These Summer days I tend to waken early with the piping call of dawn.    Squinting as quietly as possible at my Day Book with its list of tasks to be done, (most of which I don’t do anyway), I read:  Phone Lynda; make a cake;  sew John’s sleeve;  think about albatross. 

I’m ticking them off in my mind and putting in my mental to do today list, when I stumble across the albatross.

 Why should I think about an albatross?    I picture the albatross.    I have seen them at Otago, NZ,   On land like an enormous white seagull with huge feet and in the air, so light and graceful and with such a spread of wing they resemble a glider.   Think about albatross.

 I think about the Ancient Mariner with the albatross hung round his neck.    I can’t remember how it got there – had he shot it ?– but anyway his salvation was secured because he saw some lowly worm of some kind on the deck of the ship, and ‘he blessed them unawares’.    I’m not sure that in my present situation this is terribly helpful, but I bless all lowly worms in  any case.

 Is it a metaphor about the solitary and the partnered?    The albatross wanders the Southern oceans of the world for five to seven years alone, and then returns to where he came from.   The male gets back a week or two before the female and begins to prepare for her arrival.   Sometimes she is late and he begins to get anxious.    If their partnership is successful, they produce one chick in every 5 – 7 years and may produce 12 offspring in a breeding lifetime.    When the chick flies his maiden flight he leaves them altogether, and he does not return for 7 or so years.

 There are many extrapolations that could be drawn from an albatross story, but none of them seem exactly pertinent.    I put on my glasses and peer at the list.

 Think about RELAXATION.    (Those glasses do need cleaning.)   Think about relaxation.   How typical of me to THINK about relaxation instead of doing it.   The idiocy of the whole thing appeals to me.  Albatross is nothing like relaxation.    Also I can’t read my own notes…

 I settle back to think about relaxation.    Then I think, to pot with it.   I’d rather think about the albatross.


About adhocannie
I am a good natured woman with a long memory and a swift tongue. I like loooking at things and thinking about them. Also food, clothes, travel, reading, sewing. I try to see the ridiculous in things, but sobriety of reflection keeps edgting in. I have husband, children, grandchildren, friends... I feel rich in things that matter. I am a happy exile. I like writing. I do not like talking about me (though I do.). You willl be much more interesting.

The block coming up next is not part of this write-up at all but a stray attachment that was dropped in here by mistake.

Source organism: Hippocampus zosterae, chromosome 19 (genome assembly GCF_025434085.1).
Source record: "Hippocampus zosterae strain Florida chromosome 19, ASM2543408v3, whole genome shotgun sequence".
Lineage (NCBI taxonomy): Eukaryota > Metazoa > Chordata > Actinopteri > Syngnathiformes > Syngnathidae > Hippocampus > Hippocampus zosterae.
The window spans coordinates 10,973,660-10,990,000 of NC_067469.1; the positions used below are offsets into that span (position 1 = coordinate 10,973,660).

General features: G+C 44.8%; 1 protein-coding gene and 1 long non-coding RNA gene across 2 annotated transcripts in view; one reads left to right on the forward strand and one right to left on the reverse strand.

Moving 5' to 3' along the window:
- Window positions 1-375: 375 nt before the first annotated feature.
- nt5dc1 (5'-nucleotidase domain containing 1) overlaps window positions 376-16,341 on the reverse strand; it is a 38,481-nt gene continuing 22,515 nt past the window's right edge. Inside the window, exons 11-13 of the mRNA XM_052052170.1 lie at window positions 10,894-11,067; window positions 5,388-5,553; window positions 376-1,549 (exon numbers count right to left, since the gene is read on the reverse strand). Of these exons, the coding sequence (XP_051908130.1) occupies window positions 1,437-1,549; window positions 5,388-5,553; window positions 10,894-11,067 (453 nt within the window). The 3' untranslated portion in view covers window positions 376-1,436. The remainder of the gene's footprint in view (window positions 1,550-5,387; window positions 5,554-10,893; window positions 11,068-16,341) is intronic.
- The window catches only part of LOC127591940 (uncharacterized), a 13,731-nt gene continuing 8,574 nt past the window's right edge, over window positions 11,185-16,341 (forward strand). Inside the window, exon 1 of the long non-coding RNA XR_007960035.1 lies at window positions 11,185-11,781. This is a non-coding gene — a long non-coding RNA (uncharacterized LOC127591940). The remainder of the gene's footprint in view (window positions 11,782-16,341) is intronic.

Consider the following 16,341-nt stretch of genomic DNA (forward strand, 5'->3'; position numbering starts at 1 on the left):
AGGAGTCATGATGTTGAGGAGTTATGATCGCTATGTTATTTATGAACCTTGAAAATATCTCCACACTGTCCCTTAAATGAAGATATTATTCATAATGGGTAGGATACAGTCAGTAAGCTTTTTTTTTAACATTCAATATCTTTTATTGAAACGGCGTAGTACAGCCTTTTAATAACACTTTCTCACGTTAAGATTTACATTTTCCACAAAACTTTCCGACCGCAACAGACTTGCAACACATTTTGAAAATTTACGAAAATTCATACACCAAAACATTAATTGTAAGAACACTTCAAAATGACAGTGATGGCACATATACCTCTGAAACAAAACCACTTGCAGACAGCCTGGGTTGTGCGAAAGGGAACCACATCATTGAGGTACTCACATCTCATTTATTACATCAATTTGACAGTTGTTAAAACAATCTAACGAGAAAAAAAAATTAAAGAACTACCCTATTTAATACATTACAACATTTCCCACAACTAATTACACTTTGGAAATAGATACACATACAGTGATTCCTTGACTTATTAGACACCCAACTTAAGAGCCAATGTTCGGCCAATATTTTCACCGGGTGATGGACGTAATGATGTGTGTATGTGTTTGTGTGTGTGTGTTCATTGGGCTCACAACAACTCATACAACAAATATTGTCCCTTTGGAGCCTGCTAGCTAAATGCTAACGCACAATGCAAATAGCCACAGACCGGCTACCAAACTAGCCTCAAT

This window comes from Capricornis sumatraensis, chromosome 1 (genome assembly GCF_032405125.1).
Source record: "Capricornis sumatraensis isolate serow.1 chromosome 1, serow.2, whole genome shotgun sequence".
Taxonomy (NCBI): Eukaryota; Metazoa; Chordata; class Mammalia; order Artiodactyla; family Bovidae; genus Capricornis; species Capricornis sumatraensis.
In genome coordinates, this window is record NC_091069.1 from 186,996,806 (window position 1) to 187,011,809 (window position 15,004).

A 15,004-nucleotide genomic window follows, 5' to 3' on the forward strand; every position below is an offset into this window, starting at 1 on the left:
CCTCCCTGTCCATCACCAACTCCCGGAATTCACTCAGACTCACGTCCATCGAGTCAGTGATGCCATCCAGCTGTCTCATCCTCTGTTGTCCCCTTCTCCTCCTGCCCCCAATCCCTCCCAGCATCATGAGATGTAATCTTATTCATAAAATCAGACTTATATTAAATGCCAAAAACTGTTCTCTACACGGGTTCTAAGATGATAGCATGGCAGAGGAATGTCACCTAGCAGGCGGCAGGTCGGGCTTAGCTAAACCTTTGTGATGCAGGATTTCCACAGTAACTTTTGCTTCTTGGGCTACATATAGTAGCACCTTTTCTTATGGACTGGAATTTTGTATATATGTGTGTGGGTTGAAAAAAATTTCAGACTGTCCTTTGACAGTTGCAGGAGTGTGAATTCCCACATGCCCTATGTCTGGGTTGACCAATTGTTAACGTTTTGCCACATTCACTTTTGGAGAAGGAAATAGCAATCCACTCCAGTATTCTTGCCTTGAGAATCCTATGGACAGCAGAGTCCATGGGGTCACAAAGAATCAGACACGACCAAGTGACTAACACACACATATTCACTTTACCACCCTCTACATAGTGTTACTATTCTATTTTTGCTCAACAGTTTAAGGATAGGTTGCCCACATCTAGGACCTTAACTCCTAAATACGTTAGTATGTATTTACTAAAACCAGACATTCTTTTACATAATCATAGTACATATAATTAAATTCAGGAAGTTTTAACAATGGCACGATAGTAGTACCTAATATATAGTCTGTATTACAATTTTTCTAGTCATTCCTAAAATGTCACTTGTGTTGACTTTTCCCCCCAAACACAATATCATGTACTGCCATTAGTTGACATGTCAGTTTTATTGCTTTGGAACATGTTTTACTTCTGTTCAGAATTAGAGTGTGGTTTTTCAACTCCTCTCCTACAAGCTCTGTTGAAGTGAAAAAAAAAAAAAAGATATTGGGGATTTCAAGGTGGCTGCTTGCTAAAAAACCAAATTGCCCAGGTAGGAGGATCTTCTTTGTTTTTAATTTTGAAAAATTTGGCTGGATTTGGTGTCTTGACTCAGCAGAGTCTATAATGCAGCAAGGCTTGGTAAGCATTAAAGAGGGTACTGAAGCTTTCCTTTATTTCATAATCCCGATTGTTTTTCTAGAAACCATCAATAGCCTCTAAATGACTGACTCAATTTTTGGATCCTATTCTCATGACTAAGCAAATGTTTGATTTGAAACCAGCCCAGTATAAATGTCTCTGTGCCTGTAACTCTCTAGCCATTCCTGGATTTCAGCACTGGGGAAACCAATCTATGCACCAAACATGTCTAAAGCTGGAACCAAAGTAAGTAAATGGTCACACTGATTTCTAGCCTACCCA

1. Carolyn Hulatt says:

    Suppse one of the extrapolations might be that although the albatross wanders the world alone for seven years, he still returns to his mate and worries if she’s late, therfore normality and routine are important to even the albatross, who during it’s wanderings will have seen many strange and wonderful things. For all of us life in many ways is a solitary journey, with journeys if not from place to place, then within the mind, or spirit. Wherever our dreams & travels may take us, how much nicer not to be like the lonesome albatross with it’s peripatetic lifestle but to enjoy a greater degree of place & permanence. Few want to be forever wandering the earth, or their own phsyche but to have a fuller sense of belonging to place and oneanother. Poor albatros, I feel rather sorry for it. There’s nothing like the familiar & home, particularly when one has been travelling from the oher side of the world!

    • adhocannie says:

      Yes, wise advice and I agree with it. I saw a pait of albatross at Otago where one was trying to get airborne (they need sufficient wind to get uplift) and he/she couldn’t and had to waddle back to his/her partner, who was however very consolatory. As for feeling sorry for the Albatross, it’s a magnificent bird that dwarfs in size and elegance almost every other bird you could name, and both pursues its mysterious and solitary pathway and mates for life – how do they know to return within 10 days of each other? – and lives a long time. So revered was its image that sailors regarded it as death to harm one. So no need to feel sorry for the albatross.

  2. Moira McNair says:

    Saw male albatrosses on a Galapagos island sitting patiently waiting for their females to arrive home, and thought how refreshing for it to be this way round, for a change!

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